This week Indonesians all around the world are supposed to celebrate the 65th anniversary of its independence, but I guess I am going to ruin the celebratory mood. A bit coincidental, though, since actually I wanted to write this piece on last Sunday but only managed to do so today.
Anyway, basically I will just repeat what I have written one year ago: I didn’t feel comfortable singing Indonesia Raya after last Sunday’s service. I just can’t sing it with a good and clear conscience (indeed, Cint was amused to see me, who usually sang very enthusiastically at Sunday service, suddenly became tight-lipped during the anthem). I might be over-reacting (lebai), indeed, but I still think that it is inappropriate to sing a national anthem at a Christian worship gathering. A church is not defined by its nationality, but by its faith in Jesus of Nazareth. We are not in union with the Garuda, but with Christ.
I don’t know how does it feel to the Singaporeans (and to other nationals) in our congregation. Admittedly, our congregation was historically conceived of Indonesian diaspora in Singapore. And basically all Singaporeans in our congregation were converts from Indonesian nationality. So in some sense our congregation is indeed Indonesian in some sense although perhaps not in passport anymore for some.
But I guess we really need to learn that our congregation should not be defined by our Indonesian-ness but by our faith. What still holds our congregation apart from the English and Chinese congregation in our church from worshipping together every Sunday is not our nationality, but the language used in worship. That’s why if someday all of us start to speak English as our primary language, it is then time to join the English congregation. Lord forbid that there will be a separate “Indonesian” congregation which uses English in worship. It is pointless and defeats the purpose of being church. If we do so we will have degraded to a national club and not a colony of Christ.
Pentecost is the exceptional event that proves the rule, at least for now. At Pentecost “each one was hearing them speak in his own language.” (Acts 2.6) This is a glimpse of eschaton where we will meet face to face with our Lord and will understand each other perfectly without any kind of barrier (I guess; I’m open to any kind of surprise that God has in store for his people). Pentecost is the future which breaks through to the present. But that’s the point: it is precisely still located in the future. For now, we must be content with glimpses and glances of (and, of course, strive and pray for) such kind of future. For now, for practicality sake, congregations worshipping around the world are still separated by the language used in worship.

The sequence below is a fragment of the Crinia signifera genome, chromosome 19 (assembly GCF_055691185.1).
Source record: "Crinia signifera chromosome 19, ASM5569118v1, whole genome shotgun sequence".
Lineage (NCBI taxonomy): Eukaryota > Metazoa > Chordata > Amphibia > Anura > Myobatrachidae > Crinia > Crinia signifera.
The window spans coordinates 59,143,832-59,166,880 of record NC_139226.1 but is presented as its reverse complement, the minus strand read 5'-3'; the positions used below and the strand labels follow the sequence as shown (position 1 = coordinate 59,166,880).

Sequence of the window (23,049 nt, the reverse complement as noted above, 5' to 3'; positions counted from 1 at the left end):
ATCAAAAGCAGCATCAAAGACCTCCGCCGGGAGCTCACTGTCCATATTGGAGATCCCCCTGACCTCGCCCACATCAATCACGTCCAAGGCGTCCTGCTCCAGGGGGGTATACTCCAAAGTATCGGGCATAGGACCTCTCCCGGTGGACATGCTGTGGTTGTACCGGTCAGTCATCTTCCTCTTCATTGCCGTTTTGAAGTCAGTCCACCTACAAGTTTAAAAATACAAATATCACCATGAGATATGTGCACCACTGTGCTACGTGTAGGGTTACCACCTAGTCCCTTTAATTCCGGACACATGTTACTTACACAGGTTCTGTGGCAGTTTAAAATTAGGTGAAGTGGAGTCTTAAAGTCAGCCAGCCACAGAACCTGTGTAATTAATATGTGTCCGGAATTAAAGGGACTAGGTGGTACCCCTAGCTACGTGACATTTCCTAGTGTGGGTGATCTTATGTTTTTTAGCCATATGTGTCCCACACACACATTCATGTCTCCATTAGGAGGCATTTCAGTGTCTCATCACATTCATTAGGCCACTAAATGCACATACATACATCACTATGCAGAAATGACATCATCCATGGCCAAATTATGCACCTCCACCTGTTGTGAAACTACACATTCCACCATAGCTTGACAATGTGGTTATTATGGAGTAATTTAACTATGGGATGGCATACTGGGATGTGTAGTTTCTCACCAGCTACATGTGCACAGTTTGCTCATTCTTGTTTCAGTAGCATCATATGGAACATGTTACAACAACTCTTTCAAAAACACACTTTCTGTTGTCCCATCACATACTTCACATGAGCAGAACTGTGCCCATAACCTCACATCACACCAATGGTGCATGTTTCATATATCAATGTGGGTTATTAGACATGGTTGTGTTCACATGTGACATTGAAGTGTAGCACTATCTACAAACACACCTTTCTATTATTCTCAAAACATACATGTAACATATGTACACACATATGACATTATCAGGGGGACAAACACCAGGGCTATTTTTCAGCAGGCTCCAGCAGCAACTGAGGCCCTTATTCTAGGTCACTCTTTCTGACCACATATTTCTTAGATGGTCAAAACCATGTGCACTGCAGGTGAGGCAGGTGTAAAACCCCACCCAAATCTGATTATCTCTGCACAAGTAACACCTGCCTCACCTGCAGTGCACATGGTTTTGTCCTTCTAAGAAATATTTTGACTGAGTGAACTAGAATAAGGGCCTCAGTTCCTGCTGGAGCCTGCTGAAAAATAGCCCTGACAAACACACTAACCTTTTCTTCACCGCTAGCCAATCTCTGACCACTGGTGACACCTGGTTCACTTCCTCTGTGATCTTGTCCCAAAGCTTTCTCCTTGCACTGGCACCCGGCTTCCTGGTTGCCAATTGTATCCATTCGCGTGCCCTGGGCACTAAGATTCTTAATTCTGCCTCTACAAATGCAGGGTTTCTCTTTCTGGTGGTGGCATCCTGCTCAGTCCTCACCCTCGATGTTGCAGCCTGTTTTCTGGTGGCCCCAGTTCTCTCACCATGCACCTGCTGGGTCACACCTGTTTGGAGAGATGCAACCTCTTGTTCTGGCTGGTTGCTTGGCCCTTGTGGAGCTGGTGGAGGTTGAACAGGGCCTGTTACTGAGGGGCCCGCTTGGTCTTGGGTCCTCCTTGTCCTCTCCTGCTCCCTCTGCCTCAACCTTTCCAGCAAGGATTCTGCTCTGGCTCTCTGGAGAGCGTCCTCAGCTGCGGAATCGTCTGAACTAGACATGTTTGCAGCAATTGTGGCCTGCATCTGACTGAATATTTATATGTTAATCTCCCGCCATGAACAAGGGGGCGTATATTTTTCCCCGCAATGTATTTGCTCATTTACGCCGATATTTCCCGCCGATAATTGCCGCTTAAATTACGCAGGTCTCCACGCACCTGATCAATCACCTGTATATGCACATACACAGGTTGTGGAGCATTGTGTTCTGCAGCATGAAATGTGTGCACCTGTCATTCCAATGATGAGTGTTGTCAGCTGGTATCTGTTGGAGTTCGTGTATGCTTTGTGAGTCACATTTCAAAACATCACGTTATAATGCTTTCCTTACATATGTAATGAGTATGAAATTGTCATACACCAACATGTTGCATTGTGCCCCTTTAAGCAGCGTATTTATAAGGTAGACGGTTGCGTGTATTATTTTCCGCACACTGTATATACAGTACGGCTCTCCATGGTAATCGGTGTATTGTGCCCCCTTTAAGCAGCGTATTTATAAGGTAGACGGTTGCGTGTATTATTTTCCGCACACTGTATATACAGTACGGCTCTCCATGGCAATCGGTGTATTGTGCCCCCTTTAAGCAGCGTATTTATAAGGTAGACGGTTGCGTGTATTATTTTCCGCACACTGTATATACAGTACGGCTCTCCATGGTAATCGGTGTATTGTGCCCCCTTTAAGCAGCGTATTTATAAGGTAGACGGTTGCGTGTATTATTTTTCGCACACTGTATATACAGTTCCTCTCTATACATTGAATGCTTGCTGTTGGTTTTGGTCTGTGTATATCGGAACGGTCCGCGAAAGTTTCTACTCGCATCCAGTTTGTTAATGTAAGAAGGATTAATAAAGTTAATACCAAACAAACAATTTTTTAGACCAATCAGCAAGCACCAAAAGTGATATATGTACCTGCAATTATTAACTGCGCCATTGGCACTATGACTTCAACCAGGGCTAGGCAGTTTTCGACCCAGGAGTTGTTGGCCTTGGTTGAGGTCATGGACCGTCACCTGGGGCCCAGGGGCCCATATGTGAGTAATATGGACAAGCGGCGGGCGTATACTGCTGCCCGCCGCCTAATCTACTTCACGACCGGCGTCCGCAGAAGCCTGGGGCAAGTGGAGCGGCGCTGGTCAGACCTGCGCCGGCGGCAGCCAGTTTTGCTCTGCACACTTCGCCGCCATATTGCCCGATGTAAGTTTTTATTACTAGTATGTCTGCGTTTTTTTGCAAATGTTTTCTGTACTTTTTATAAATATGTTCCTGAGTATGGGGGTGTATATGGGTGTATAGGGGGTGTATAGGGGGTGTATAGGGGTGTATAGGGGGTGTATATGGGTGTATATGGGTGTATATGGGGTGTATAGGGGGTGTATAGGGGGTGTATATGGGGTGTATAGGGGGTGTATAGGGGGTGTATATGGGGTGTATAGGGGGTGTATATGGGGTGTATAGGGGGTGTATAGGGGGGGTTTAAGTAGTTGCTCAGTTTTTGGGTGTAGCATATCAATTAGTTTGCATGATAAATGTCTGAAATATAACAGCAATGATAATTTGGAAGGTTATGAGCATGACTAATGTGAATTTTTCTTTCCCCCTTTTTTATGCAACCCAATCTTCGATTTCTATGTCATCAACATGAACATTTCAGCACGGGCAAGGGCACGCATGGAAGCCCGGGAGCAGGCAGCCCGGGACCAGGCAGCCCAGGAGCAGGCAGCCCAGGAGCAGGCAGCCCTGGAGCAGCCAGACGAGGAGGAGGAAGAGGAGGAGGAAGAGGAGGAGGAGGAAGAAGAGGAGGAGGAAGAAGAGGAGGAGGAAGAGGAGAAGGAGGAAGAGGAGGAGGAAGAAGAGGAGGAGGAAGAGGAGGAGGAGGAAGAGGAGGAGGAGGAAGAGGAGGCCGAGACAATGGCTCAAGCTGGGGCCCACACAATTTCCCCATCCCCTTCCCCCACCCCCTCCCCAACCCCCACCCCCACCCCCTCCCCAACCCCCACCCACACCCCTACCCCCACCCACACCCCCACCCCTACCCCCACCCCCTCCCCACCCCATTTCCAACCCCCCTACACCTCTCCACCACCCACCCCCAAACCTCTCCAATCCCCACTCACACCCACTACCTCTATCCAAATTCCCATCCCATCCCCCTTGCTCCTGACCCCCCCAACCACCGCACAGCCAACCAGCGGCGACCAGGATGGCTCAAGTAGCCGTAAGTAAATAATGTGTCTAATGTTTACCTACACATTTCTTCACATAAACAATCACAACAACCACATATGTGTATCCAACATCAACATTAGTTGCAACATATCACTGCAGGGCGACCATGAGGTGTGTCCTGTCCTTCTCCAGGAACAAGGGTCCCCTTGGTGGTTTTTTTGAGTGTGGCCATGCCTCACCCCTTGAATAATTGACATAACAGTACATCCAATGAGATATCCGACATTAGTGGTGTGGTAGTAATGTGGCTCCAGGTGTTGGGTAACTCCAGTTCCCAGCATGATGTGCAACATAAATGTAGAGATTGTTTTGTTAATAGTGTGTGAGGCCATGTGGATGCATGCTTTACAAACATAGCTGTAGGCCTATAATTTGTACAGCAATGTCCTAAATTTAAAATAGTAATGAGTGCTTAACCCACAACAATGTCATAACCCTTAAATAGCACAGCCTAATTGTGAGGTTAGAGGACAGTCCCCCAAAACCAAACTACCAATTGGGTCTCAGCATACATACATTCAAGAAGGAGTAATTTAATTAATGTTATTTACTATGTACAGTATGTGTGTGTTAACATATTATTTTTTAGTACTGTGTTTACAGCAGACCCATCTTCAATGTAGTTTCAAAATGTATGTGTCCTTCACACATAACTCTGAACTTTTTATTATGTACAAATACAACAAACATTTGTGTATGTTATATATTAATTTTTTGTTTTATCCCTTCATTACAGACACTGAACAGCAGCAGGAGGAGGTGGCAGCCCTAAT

To return to my previous point about Singaporeans in our congregation, it is also perhaps worthy to note that actually some of the youths (sons and daughters of the senior families) in our congregation are indeed Singaporeans through and through. They were born and lived their whole life here. Indeed, all of us who are third- or fourth-generation Chinese in Indonesia must have understood this better. We don’t identify ourselves with China as our nation-state anymore. If, let say, we worship in a Chinese-speaking congregation in Jakarta (of whom the majority are Indonesian Chinese) and every first of October (or tenth of October, depending on your take on PRC-ROC conflict) the congregation sing March of the Volunteers (or San Min Chu-i, respectively), what do you think your response will be?
Not to mention those who have converted their passports from Garuda to Merlion; I believe they have a good reason to do so and we must respect their decision. They have chosen to become Singaporeans and to be Christians who, I really really hope, will commit themselves for God’s mission in Singapore for a long period (and perhaps for the rest) of their life.
Does it mean that we can’t celebrate the independence day as a church, then? By no means! We can do it in a lot of ways, indeed. A prayer meeting, for example. You can take it as a time where the congregation devoted themselves to pray for a specific state-country in the world, just like a congregation would do in other kind of special events (praying for a relief after disaster, etc.).
Don’t mistake me for being anti-nationalistic, un-patriotic, or the like. I don’t have any problem at all to sing Indonesia Raya anywhere else, but not in a service. I just want to reiterate one more time the internationalistic or trans-nationalistic character of our faith. Admittedly, being internationalistic doesn’t mean you can’t be nationalistic and sing your own national anthem. I just don’t think that Sunday service is the right place to express one’s nationalism, even if it was done only once a year around the independence day.
And you might still think that I am still over-reacting to the whole thing.